Delhi High Court: The present suit was filed by Intercontinental Great Brands (plaintiff) seeking an injunction against Parle Products Private Limited (defendant), and all others acting on defendant’s behalf, from using the FAB! mark or from manufacturing, packing or selling their vanilla cream filled chocolate sandwich biscuits in the impugned pack or using the impugned trade dress a trade dress that is deceptively similar to the trade dress of the plaintiff’s OREO biscuits and biscuit packs, C. Hari Shankar, J., restrained the defendant as well others acting on behalf of the defendant from using the impugned FABIO or FAB!O mark for any purpose whatsoever and from manufacturing, packing or selling their vanilla cream filled chocolate sandwich biscuits in the impugned pack or using the impugned trade dress.
The plaintiff alleges that the defendant Parle Products Pvt. Ltd., has, in or after January 2020, introduced it s own range of biscuits under the brand —FAB!O being used only for cream-filled chocolate sandwich biscuits which were identical to the biscuits manufactured and sold by the plaintiff under the OREO trademark. The allegation of the plaintiff is that the mark on the defendant’s biscuit, though written FAB!O is bound to be pronounced FABIO. The mark is, therefore, according to the plaintiff, deceptively similar to the plaintiff’s OREO mark.
The plaintiff is further aggreived that though the defendant, under the impugned FAB!O mark, manufactures and sells vanilla as well as chocolate cream-filled sandwich biscuits, the dress of the package in which the defendant sells its vanilla cream filled biscuits is deceptively similar to the trade dress of the plaintiff’s OREO package, whereas the package in which the defendant sells its chocolate cream filled biscuits is of a different colour.
The plaintiff further alleges infringement as well as passing off, by the defendant, of the design of its OREO biscuit, which, too, is registered as a trademark in favour of the plaintiff.
The Court noted that referring to the text of the captions used by the defendants, found on its pages on Facebook the defendant has stylistically written its mark as =FAB!O’, the expression ‘!’ is merely an alphabet ‘I’ in disguise, to be pronounced as —-fab-ee-yo. Placing reliance on Rasiklal Manikchand Dhariwal v. M.S.S. Food Products, (2012) 2 SCC 196, the Court stated that the two concluding syllables of the three syllables which constitute each of the words —FABIO and —OREO being the same, i.e. —ee-yo, the names undoubtedly rhyme and rhyming word marks have been held to be phonetically similar.
The Court opined that the defendant has consciously sought to approach as close to the plaintiff’s —OREO mark as possible by adding a terminal —’O’ to its pre-existing —’FAB!’ mark. A customer of average intelligence and imperfect recollection, who is aware of the plaintiff’s vanilla cream-filled chocolate OREO cookies and the package in which it is sold and later comes across the defendant’s vanilla cream-filled chocolate FAB!O cookies, in a deceptively similar blue package, may legitimately be expected to draw an association between the FAB!O and OREO marks as both being used by the same manufacturer.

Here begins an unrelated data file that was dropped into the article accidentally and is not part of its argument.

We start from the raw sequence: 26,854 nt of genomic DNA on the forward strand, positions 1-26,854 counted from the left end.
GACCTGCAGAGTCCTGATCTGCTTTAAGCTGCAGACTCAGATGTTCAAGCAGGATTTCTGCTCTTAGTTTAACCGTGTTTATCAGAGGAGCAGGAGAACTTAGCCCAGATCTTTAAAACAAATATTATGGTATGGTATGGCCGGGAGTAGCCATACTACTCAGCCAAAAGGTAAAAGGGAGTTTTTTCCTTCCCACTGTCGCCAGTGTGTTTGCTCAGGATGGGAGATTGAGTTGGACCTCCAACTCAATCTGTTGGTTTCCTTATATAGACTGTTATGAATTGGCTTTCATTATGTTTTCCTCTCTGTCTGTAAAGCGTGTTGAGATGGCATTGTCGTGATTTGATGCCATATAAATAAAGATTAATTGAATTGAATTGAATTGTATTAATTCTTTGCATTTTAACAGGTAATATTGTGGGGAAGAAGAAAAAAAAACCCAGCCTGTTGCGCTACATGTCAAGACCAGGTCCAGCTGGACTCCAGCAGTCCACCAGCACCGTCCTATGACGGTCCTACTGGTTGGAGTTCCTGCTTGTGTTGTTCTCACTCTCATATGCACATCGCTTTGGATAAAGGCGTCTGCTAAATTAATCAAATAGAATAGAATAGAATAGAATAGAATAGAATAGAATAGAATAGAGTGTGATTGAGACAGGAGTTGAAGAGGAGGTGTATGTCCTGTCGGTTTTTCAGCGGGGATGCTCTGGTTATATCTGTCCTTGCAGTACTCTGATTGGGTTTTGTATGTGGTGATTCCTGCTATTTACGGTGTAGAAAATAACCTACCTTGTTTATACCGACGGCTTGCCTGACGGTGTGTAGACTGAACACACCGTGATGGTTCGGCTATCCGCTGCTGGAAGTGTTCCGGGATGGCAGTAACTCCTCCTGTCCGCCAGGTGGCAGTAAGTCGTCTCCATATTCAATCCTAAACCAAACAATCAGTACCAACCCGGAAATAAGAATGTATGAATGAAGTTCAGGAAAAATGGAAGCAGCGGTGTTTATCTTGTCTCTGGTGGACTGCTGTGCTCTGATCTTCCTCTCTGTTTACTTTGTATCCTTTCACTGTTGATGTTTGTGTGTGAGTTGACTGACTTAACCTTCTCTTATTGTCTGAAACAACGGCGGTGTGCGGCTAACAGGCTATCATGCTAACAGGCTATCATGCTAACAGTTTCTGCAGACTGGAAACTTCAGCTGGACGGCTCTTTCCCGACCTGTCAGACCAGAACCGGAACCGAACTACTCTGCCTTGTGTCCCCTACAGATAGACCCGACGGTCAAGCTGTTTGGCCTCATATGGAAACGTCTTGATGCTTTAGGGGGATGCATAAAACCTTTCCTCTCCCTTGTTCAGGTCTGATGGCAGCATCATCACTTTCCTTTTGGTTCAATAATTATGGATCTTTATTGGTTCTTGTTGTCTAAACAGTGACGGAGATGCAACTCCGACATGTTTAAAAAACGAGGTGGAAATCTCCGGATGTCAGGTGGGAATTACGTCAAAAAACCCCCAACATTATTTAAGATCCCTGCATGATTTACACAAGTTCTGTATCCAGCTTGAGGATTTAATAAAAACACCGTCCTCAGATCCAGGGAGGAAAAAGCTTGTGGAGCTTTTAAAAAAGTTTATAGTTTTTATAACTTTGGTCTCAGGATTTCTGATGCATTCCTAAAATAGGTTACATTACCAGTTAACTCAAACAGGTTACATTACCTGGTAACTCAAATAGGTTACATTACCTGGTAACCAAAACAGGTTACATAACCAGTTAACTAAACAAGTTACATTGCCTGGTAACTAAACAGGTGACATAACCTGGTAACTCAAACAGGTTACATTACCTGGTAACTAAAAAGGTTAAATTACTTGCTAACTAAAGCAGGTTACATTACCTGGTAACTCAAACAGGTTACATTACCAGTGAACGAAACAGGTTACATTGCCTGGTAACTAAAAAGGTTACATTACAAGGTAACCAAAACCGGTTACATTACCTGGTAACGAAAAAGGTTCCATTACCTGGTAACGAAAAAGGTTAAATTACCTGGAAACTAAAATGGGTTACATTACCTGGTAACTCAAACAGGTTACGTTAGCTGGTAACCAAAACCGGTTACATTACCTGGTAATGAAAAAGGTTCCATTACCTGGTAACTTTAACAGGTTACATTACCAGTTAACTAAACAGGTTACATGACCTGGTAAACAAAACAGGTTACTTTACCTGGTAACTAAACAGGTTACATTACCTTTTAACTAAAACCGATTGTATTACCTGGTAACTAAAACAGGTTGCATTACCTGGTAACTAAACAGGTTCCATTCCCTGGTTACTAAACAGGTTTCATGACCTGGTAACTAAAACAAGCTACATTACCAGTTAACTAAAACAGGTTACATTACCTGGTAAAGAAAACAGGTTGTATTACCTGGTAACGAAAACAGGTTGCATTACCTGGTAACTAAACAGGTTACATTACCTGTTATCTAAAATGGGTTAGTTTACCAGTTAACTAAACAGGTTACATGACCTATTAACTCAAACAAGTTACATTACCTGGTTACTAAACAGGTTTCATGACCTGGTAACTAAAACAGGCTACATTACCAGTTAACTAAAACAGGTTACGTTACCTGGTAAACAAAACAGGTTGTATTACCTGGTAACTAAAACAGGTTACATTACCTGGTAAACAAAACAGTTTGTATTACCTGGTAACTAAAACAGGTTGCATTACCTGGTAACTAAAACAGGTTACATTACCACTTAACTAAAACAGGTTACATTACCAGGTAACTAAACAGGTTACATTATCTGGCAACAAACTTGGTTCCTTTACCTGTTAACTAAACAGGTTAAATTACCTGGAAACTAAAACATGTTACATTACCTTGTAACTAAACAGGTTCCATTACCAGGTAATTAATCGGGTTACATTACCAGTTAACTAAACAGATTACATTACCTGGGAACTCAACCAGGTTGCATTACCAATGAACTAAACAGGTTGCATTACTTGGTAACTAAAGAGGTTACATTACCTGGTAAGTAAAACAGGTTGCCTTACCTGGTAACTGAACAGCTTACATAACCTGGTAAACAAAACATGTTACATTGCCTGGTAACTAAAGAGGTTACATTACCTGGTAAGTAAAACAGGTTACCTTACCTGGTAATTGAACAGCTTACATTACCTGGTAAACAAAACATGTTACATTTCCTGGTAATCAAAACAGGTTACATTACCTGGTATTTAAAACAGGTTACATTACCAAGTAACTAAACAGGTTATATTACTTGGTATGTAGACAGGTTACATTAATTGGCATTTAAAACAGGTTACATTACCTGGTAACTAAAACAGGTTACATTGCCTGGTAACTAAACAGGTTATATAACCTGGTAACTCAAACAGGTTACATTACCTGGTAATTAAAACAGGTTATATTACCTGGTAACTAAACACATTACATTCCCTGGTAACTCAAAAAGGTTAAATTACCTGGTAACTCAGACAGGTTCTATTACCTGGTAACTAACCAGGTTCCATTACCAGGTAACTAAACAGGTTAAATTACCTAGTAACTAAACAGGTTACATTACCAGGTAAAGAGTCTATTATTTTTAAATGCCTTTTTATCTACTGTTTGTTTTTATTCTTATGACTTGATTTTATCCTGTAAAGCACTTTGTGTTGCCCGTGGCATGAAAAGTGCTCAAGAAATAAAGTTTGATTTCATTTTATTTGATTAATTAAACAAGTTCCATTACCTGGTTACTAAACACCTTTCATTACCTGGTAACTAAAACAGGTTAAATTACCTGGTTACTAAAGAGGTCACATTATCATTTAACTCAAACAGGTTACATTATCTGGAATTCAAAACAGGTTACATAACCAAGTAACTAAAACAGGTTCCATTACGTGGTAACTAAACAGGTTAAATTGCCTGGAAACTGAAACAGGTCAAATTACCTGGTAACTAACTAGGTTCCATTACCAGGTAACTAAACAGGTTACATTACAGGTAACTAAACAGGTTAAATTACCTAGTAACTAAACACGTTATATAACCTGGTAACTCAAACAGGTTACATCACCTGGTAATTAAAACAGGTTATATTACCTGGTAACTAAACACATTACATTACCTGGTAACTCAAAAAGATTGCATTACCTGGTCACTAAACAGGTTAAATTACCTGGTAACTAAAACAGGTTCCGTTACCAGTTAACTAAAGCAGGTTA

The Court interestingly remarked that the terminal —’eo’ sound in —OREO is, conceivably, one of the striking features of the plaintiff’s product, which distinguishes the biscuits in the mind of the average consumer of imperfect recollection. There is no other biscuit with a similar sounding name, with a concluding — ‘eo’ sound. When, therefore, another identical vanilla cream-filled chocolate sandwich cookie enters the market, named —FAB!O with a concluding —io sound, there is every likelihood of the lay consumer, who remembers having had the —OREO biscuit earlier, presuming a connection between the new —FAB!O biscuit and the earlier —OREO biscuit.
The Court concluded that a blue and white packing, strikingly similar to the shade of blue used in the plaintiff’s pack, was reserved for vanilla cream-filled chocolate sandwich biscuits, just as the plaintiff is doing. The defendant uses a purple packing for chocolate cream-filled chocolate sandwich biscuits. Therefore, when one compares the marks and packing used by the defendant for its bourbon biscuit, —jam-in jam-filled biscuits, chocolate cream-filled chocolate sandwich biscuits and vanilla cream-filled chocolate sandwich biscuits, it becomes immediately apparent that it is solely in respect of the vanilla cream filled chocolate sandwich biscuits, the packets are strikingly similar to those in which the plaintiff packs and sells it vanilla cream filled chocolate sandwich biscuits.
Thus, the defendant are restrained from using the impugned FABIO or FAB!O mark for any purpose whatsoever. The defendant is also restrained from manufacturing, packing or selling their vanilla cream filled chocolate sandwich biscuits in the impugned pack or using the impugned trade dress.
[Intercontinental Great Brands v. Parle Products Private Limited, 2023 SCC OnLine Del 728, decided on 10-02-2023]
Advocates who appeared in this case :
Mr. C.M. Lall, Sr. Adv. with Ms.Nancy Roy, Mr.Abhishek Kotnala and Ms.Jyotideep Kaur, Advocate for the Plaintiff;
Mr. Sandeep Sethi, Sr. Adv. with Mr. N.K.Bhardwaj, Mr. Bikash Gorai, Ms.Nabhanya Sharma, Mr.Abhiraj Jayant, Advocate for the Defendants.
*Arunima Bose, Editorial Assistant has reported this brief.